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Why do Indian footballers miss out on brand endorsements like our cricketers and Olympians?

Despite having a promising pool of talent and showcasing their mettle globally, Indian footballers have never enjoyed any significant piece of the advertisement pie.

Why do Indian footballers miss out on brand endorsements like our cricketers and Olympians?

Md Imtiaz

Updated: 24 Nov 2021 8:38 AM GMT

The brand and advertisement ecosystem based on Indian sports is dominated mainly by cricket. From Virat Kohli, Rohit Sharma to Hardik Pandya and Rishabh Pant, one can find most of India's A-list cricketers endorsing one brand or the other and appearing regularly on television or web commercials.

The trend has slowly picked up for Tokyo Olympic medallists too - Neeraj Chopra has become the poster boy of Indian advertisements, taking it to a higher notch with his viral Cred commercial. However, despite having a promising pool of talent and showcasing their mettle globally, Indian footballers have never enjoyed any significant piece of the advertisement pie.

The newly felicitated Khel Ratna awardee Sunil Chhetri is the only recognised footballer among brand portfolios of India, who can be seen appearing on Puma and Twelfth Man ads and earlier in commercials of Kia Motors. But Indian footballers have hit a roadblock in a world where cricketers have grabbed the lion's share. Multiple factors could be pointed out to analyse this gap in detail.

The short span of the Indian football season

India's top-tier, the Indian Super League (ISL), has 11 teams and provides 20 matches in a regular season that is wrapped up inside four months. The other divisions have even fewer games. ISL has expansion plans with 30 games a season for all teams. Each one will play the other three times. The Covid-19 pandemic has meant the league will now be played inside a bio-secure bubble for the second successive year in Goa.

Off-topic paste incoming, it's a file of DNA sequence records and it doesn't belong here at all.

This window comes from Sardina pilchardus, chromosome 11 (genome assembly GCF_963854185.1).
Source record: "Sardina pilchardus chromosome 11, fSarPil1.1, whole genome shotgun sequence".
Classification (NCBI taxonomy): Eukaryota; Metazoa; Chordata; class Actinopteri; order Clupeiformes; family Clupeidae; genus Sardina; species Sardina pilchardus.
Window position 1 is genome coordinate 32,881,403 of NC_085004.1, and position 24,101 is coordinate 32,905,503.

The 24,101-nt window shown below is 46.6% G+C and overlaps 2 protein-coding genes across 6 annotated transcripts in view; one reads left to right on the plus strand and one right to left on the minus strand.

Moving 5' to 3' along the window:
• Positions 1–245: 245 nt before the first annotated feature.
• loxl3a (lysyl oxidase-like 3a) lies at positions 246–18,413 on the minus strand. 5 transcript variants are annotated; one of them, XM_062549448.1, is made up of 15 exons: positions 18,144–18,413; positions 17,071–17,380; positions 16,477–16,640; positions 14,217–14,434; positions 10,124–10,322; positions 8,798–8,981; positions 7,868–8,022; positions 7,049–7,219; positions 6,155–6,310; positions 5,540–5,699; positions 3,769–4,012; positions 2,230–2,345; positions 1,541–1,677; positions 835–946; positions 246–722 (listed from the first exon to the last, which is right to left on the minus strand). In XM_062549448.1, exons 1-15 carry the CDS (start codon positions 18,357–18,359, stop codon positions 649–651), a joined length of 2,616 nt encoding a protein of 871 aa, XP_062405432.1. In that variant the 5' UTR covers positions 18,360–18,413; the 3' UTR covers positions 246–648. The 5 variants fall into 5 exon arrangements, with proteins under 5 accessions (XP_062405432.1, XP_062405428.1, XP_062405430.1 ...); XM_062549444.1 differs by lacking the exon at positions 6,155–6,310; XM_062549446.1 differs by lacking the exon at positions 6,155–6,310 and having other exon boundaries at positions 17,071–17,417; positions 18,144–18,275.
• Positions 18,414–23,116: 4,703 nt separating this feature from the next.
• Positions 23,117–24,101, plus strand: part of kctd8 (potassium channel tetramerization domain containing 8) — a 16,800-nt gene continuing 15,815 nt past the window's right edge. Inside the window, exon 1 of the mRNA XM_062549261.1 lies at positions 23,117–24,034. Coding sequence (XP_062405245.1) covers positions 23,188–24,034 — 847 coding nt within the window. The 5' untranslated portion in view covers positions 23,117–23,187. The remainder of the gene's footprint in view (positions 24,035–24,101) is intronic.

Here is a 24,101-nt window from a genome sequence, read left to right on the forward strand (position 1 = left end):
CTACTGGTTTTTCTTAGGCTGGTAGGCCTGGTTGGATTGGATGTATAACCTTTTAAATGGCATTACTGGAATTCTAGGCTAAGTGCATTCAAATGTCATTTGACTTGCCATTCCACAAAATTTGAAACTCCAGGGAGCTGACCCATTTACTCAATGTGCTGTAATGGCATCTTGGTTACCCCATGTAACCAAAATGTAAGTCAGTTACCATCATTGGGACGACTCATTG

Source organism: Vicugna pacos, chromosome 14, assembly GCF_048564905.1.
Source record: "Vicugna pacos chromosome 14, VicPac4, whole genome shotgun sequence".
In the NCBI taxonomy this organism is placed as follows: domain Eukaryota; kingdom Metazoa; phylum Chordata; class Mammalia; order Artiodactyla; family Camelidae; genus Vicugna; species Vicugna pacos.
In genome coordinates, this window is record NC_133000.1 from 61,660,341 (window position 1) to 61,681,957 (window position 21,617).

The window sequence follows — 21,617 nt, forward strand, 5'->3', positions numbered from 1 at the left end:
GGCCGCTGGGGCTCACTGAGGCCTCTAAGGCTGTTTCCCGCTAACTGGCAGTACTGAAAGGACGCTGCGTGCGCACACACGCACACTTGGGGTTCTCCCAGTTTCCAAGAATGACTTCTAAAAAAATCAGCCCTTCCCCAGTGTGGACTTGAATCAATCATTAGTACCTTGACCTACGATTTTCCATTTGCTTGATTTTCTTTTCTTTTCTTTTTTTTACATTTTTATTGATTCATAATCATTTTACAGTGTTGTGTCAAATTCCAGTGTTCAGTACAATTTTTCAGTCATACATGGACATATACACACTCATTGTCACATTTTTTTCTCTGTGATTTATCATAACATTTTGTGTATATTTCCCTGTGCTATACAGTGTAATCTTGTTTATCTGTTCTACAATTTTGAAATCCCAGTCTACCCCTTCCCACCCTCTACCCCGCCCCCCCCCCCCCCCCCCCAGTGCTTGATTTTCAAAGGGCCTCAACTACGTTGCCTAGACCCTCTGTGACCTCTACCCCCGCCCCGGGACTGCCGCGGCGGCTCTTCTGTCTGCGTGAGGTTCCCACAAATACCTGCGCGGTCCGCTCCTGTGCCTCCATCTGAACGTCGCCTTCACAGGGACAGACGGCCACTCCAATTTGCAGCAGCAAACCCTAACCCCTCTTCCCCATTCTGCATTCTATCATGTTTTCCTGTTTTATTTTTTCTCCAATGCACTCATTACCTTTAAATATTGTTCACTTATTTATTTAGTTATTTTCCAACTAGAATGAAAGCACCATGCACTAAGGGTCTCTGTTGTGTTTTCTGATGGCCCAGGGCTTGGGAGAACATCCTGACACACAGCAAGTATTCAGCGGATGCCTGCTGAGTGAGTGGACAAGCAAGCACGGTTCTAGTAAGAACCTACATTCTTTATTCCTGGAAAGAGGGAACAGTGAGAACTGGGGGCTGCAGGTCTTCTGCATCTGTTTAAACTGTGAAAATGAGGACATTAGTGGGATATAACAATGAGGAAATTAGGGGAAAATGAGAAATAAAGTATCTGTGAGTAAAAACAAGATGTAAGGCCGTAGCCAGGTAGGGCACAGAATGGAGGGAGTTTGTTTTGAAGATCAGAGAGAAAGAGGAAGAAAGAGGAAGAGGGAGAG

ISL champions 2020-21 Mumbai CIty FC
On the other hand, Indian cricketers are prominently visible throughout the year. They are present in the audience's mind with an extensive set of series across all formats and the Indian Premier League (IPL), which offers a lucrative advertisement market. Therefore the retention value of Indian cricketers is much higher.

Way behind in the social media race

One of the biggest ways celebrities use social media is to build their brand by getting closer to their fans. Using Twitter or Instagram gives a star the chance to talk to his or her fans in a relatively safe environment. A retweet from someone you love is cause for celebration, and it makes you think the stars you love really are just like you. Now, one has to understand the gap of social media followers between cricketers and footballers. The most followed Indian on social media is the men's cricket team captain Virat Kohli, who enjoys a whopping 166 million follower base on Twitter, followed by MS Dhoni, Sachin Tendulkar, Rohit Sharma with 36.3m, 32.2m, 21.4m followers, respectively. Whereas the biggest star of Indian football, Chhetri, has a fan following of 1.7m on Instagram.
Virat Kohli's Instagram handle (Screen grab)

The second most-followed Indian footballer on this list is Kerala Blaster's Sahal Abdul Samad, who holds a fan following of 752K. "Brands are quite conscious in reaching out to athletes. They rely heavily on an athlete's social media. So that is why you will see brands like Cred or Dream 11 reach out to players like Kohli or Hardik, who have millions of followers on social media to create an immediate impact. People look up to them both parents and kids follow them on social media and aspire to the future generation to be like them. Cricket is like a religion in a country that is followed by millions thus the impact is higher when compared to that with any other sport.